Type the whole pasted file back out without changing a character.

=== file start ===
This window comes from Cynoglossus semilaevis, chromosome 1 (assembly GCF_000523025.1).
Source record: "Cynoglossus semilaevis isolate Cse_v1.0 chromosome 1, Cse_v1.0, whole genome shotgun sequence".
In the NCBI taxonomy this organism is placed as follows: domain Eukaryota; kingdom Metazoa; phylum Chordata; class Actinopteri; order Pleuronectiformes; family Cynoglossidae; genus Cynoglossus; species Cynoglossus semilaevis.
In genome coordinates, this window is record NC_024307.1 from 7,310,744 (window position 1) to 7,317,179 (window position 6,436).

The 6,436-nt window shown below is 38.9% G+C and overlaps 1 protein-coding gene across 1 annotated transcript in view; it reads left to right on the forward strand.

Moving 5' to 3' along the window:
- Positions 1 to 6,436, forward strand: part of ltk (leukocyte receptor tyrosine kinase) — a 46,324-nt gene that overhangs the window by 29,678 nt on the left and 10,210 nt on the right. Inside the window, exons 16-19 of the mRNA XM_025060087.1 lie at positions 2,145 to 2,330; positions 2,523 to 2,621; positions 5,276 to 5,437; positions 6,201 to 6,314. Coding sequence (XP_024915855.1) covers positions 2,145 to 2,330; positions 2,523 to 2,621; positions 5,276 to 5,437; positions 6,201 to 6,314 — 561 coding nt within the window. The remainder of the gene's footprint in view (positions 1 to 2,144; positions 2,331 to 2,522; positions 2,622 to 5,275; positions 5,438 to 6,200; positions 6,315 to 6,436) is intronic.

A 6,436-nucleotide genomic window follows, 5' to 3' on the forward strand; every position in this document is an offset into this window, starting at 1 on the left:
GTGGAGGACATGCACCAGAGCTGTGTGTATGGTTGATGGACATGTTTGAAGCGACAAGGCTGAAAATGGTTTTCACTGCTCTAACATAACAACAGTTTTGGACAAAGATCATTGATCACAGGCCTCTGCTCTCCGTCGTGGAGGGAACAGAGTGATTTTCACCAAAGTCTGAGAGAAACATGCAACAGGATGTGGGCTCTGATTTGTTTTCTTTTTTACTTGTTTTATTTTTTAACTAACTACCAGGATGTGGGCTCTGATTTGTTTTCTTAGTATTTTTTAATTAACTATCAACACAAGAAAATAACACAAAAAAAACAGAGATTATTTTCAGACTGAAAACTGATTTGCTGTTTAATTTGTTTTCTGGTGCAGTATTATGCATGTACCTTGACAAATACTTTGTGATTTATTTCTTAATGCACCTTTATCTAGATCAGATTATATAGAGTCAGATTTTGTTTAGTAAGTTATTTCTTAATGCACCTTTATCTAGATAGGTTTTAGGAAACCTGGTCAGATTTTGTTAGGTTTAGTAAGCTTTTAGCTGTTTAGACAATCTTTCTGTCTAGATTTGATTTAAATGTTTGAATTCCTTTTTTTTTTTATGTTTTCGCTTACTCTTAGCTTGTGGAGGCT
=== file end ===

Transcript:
This window comes from Cynoglossus semilaevis, chromosome 1 (assembly GCF_000523025.1).
Source record: "Cynoglossus semilaevis isolate Cse_v1.0 chromosome 1, Cse_v1.0, whole genome shotgun sequence".
In the NCBI taxonomy this organism is placed as follows: domain Eukaryota; kingdom Metazoa; phylum Chordata; class Actinopteri; order Pleuronectiformes; family Cynoglossidae; genus Cynoglossus; species Cynoglossus semilaevis.
In genome coordinates, this window is record NC_024307.1 from 7,310,744 (window position 1) to 7,317,179 (window position 6,436).

The 6,436-nt window shown below is 38.9% G+C and overlaps 1 protein-coding gene across 1 annotated transcript in view; it reads left to right on the forward strand.

Moving 5' to 3' along the window:
- Positions 1 to 6,436, forward strand: part of ltk (leukocyte receptor tyrosine kinase) — a 46,324-nt gene that overhangs the window by 29,678 nt on the left and 10,210 nt on the right. Inside the window, exons 16-19 of the mRNA XM_025060087.1 lie at positions 2,145 to 2,330; positions 2,523 to 2,621; positions 5,276 to 5,437; positions 6,201 to 6,314. Coding sequence (XP_024915855.1) covers positions 2,145 to 2,330; positions 2,523 to 2,621; positions 5,276 to 5,437; positions 6,201 to 6,314 — 561 coding nt within the window. The remainder of the gene's footprint in view (positions 1 to 2,144; positions 2,331 to 2,522; positions 2,622 to 5,275; positions 5,438 to 6,200; positions 6,315 to 6,436) is intronic.

A 6,436-nucleotide genomic window follows, 5' to 3' on the forward strand; every position in this document is an offset into this window, starting at 1 on the left:
GTGGAGGACATGCACCAGAGCTGTGTGTATGGTTGATGGACATGTTTGAAGCGACAAGGCTGAAAATGGTTTTCACTGCTCTAACATAACAACAGTTTTGGACAAAGATCATTGATCACAGGCCTCTGCTCTCCGTCGTGGAGGGAACAGAGTGATTTTCACCAAAGTCTGAGAGAAACATGCAACAGGATGTGGGCTCTGATTTGTTTTCTTTTTTACTTGTTTTATTTTTTAACTAACTACCAGGATGTGGGCTCTGATTTGTTTTCTTAGTATTTTTTAATTAACTATCAACACAAGAAAATAACACAAAAAAAACAGAGATTATTTTCAGACTGAAAACTGATTTGCTGTTTAATTTGTTTTCTGGTGCAGTATTATGCATGTACCTTGACAAATACTTTGTGATTTATTTCTTAATGCACCTTTATCTAGATCAGATTATATAGAGTCAGATTTTGTTTAGTAAGTTATTTCTTAATGCACCTTTATCTAGATAGGTTTTAGGAAACCTGGTCAGATTTTGTTAGGTTTAGTAAGCTTTTAGCTGTTTAGACAATCTTTCTGTCTAGATTTGATTTAAATGTTTGAATTCCTTTTTTTTTTTATGTTTTCGCTTACTCTTAGCTTGTGGAGGCT